Teenage Boy: She’s down! And— Willie’s gonna— no! She can’t die for me! She can’t!!
Natasha: Ivan— did you see? He— he just—
Ivan: Easy, kid. Come away from there. Come away… please.
This is the origin of the “Widow’s Curse,” the idea that Natasha is doomed to kill anything she tries to save, brought to you by Bronze Age melodrama and the letter B. Paul Cornell brought this idea back and recrafted it into a nano-STD and an easy analogue for slut shaming, but the original thematics came from a chaste place, cut with the sharp and spectral knife of irony.
So here goes Natasha’s Gift of the Magi: on Christmas Eve she stops a young man from jumping off a bridge, only to habe him fall to his death saving her. And just to twist the knife, she didn’t need to be saved— her suit clings to walls, her gauntlets and stacked with grappling hooks, she’s done daring roof-dive after daring roof-dive in the regular pursuit of a superheroic career. She’s fighting to keep her attacker from falling off the ledge, not just to keep herself on it. But Junior can’t see that. (Remember, True Believers: Natasha is meant to be a mystery.)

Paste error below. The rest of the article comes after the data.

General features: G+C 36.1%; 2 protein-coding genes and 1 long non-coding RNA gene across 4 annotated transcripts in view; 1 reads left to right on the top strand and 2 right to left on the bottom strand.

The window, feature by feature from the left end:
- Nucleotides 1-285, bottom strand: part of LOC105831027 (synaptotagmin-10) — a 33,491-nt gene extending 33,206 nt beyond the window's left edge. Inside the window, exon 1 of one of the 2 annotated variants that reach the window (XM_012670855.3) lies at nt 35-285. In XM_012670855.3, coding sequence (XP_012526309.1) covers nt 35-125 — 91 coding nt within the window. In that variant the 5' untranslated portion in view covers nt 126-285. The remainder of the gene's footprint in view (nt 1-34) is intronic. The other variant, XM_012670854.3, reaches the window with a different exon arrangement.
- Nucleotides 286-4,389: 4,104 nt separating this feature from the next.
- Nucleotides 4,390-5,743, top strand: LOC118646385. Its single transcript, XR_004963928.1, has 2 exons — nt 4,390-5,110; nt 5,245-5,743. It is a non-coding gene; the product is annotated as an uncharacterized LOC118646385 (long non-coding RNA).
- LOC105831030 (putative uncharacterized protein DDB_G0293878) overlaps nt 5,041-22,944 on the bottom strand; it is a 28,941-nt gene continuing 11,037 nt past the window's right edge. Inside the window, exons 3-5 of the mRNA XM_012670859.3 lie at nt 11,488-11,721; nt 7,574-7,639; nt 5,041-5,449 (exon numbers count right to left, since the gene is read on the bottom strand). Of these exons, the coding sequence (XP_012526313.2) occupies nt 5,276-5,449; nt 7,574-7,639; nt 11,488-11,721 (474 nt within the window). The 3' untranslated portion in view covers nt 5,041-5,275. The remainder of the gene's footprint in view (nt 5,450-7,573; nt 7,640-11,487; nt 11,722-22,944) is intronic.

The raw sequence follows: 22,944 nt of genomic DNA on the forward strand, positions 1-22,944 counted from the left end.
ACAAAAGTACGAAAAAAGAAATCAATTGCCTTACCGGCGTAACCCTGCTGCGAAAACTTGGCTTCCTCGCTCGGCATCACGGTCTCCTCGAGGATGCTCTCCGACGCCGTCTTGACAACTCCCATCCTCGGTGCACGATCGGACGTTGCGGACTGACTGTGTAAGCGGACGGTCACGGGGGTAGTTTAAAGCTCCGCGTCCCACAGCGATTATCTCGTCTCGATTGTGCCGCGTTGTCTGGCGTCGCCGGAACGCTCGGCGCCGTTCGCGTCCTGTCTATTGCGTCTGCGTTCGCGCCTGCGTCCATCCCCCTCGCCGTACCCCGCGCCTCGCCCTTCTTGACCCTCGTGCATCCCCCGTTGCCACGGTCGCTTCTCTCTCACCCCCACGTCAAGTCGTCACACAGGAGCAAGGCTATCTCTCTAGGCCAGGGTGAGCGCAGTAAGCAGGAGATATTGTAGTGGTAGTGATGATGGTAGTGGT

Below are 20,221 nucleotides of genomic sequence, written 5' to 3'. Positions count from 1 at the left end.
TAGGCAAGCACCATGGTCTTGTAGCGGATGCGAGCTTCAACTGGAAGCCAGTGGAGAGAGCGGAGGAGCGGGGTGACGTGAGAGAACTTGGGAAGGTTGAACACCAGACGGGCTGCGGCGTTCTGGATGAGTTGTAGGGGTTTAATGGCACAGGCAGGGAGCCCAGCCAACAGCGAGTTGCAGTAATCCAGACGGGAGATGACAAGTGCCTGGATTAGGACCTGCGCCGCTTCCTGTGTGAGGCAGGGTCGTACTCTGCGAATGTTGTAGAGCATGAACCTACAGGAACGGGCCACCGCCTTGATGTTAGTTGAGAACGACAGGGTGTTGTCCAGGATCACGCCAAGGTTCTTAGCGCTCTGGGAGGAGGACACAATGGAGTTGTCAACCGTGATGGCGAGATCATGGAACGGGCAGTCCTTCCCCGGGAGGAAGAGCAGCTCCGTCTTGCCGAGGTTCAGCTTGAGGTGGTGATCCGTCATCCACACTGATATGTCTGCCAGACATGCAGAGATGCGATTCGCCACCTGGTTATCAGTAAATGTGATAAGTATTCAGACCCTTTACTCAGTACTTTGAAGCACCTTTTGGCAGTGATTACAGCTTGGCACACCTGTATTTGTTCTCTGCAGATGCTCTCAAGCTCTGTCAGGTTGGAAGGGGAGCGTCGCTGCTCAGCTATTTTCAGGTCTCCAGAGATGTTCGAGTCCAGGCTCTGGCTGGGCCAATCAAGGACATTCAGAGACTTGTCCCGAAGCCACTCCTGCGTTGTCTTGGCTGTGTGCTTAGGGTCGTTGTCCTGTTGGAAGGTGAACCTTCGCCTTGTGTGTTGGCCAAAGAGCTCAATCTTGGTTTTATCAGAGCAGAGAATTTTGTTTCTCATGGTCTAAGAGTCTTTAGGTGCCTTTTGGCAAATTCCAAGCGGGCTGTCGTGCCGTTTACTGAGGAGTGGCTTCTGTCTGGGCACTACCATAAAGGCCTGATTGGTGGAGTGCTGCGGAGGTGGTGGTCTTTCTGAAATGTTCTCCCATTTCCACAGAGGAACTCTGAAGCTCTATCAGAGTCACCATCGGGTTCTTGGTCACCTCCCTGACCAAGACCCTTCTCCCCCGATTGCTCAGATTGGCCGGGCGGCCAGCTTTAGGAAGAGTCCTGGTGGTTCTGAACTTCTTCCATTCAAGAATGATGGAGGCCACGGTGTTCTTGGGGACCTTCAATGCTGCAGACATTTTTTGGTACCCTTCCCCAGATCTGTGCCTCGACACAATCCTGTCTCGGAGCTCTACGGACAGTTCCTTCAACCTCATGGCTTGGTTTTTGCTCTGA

This issue is cover dated a few years before the death of Gwen Stacy, so the theme of teen suicide is a bit radical, and the ending, where the good guys lose, is keener in its context. This is where Marvel first tried to craft stories of what Natasha might be, alone, and what she is and where she comes from is loss.
From Amazing Adventures #5, by Roy Thomas and Gene Colan.